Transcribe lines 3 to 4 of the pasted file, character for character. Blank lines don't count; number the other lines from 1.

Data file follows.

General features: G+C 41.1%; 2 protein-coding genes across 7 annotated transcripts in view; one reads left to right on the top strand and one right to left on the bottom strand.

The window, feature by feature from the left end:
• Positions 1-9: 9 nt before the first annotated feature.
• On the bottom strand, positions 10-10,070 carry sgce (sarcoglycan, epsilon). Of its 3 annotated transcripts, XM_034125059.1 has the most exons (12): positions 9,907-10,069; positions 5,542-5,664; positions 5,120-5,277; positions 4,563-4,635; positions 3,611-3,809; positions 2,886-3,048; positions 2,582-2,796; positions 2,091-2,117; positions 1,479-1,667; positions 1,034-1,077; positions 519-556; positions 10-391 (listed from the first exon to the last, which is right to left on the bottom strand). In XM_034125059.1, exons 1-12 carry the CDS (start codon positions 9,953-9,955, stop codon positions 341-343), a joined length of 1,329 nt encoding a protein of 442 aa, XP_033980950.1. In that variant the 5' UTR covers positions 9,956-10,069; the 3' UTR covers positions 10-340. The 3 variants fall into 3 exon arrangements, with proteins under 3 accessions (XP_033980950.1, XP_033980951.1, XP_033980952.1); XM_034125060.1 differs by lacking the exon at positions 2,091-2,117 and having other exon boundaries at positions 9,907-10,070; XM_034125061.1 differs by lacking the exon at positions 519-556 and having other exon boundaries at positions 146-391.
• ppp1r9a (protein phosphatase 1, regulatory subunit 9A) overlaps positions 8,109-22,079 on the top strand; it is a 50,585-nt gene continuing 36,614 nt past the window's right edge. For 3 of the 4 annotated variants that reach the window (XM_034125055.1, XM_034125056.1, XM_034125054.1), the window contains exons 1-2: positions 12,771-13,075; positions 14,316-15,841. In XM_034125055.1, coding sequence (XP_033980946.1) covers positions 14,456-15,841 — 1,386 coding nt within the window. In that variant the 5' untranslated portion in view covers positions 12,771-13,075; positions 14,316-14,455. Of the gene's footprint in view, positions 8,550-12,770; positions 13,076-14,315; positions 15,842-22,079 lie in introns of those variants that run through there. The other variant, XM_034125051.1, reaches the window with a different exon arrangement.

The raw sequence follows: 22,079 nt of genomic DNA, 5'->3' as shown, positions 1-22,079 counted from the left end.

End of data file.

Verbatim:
• Positions 1-9: 9 nt before the first annotated feature.
• On the bottom strand, positions 10-10,070 carry sgce (sarcoglycan, epsilon). Of its 3 annotated transcripts, XM_034125059.1 has the most exons (12): positions 9,907-10,069; positions 5,542-5,664; positions 5,120-5,277; positions 4,563-4,635; positions 3,611-3,809; positions 2,886-3,048; positions 2,582-2,796; positions 2,091-2,117; positions 1,479-1,667; positions 1,034-1,077; positions 519-556; positions 10-391 (listed from the first exon to the last, which is right to left on the bottom strand). In XM_034125059.1, exons 1-12 carry the CDS (start codon positions 9,953-9,955, stop codon positions 341-343), a joined length of 1,329 nt encoding a protein of 442 aa, XP_033980950.1. In that variant the 5' UTR covers positions 9,956-10,069; the 3' UTR covers positions 10-340. The 3 variants fall into 3 exon arrangements, with proteins under 3 accessions (XP_033980950.1, XP_033980951.1, XP_033980952.1); XM_034125060.1 differs by lacking the exon at positions 2,091-2,117 and having other exon boundaries at positions 9,907-10,070; XM_034125061.1 differs by lacking the exon at positions 519-556 and having other exon boundaries at positions 146-391.